(Self-)Regulating Multinational Tech Firms: The GAFA Corporations and Political Corporate Social Responsibility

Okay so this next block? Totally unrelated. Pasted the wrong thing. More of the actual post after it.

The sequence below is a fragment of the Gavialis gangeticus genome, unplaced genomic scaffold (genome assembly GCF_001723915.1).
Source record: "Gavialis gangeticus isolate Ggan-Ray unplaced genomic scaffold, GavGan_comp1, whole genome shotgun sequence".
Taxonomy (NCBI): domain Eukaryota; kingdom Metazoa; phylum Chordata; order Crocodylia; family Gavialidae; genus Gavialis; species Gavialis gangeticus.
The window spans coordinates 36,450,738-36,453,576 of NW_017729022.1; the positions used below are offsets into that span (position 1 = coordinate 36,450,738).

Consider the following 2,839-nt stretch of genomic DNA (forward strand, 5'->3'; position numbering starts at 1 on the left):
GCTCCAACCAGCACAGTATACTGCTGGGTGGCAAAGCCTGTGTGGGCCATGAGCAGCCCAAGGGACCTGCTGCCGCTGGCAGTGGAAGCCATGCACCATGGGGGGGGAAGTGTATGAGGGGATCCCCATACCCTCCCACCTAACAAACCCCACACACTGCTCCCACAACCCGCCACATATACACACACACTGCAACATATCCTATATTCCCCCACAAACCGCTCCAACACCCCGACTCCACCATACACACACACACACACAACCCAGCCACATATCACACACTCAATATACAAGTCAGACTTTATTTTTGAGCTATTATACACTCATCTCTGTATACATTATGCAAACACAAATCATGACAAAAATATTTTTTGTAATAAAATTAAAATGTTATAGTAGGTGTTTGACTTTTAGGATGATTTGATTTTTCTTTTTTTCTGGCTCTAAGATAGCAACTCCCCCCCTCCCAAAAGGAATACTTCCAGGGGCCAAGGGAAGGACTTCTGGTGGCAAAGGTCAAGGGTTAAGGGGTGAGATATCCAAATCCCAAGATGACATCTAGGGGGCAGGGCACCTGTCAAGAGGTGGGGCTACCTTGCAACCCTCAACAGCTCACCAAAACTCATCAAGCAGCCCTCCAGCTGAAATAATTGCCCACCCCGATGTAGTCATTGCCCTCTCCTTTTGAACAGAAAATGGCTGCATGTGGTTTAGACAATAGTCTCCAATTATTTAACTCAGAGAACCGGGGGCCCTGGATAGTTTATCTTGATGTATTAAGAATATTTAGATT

The thesis evaluates Andreas Scherer's and Guido Palazzo's notion of political corporate social responsibility (CSR) in application to influential corporations in the IT-sector, namely to Google, Apple, Facebook and Amazon (GAFA). The analysis covers selected business activity of GAFA in Africa, Europe, the United States and China in the period from 2010 to 2020. To begin with, political CSR is defined, then distinguished from other CSR concepts and finally extended to digital issues, introducing, for the first time the concept of a political notion of corporate digital responsibility (CDR). To determine whether GAFA is actually putting political CSR/CDR into practice, the analysis builds on two phenomena highlighted by Scherer and Palazzo: the Regulatory Vacuum Effect (RVE) and the Race to the Bottom Effect (RBE) which make political CSR/CDR assessable in the categories of taxes, wages, labor unions, climate change, and the human right to privacy. GAFA's engagement with political CSR/CDR is then examined on the basis of academic literature, press, NGO and corporate positioning. On the positive side, the results show that GAFA convincingly implements political CSR/CDR initiatives with regard to climate change. On the negative side, GAFA displays a strong tendency towards tax avoidance. In the other categories, the results are mixed and company-specific in each case. The thesis concludes with statements on the scope and validation of the results and gives an outlook on further open questions regarding political CSR/CDR in the IT-sector.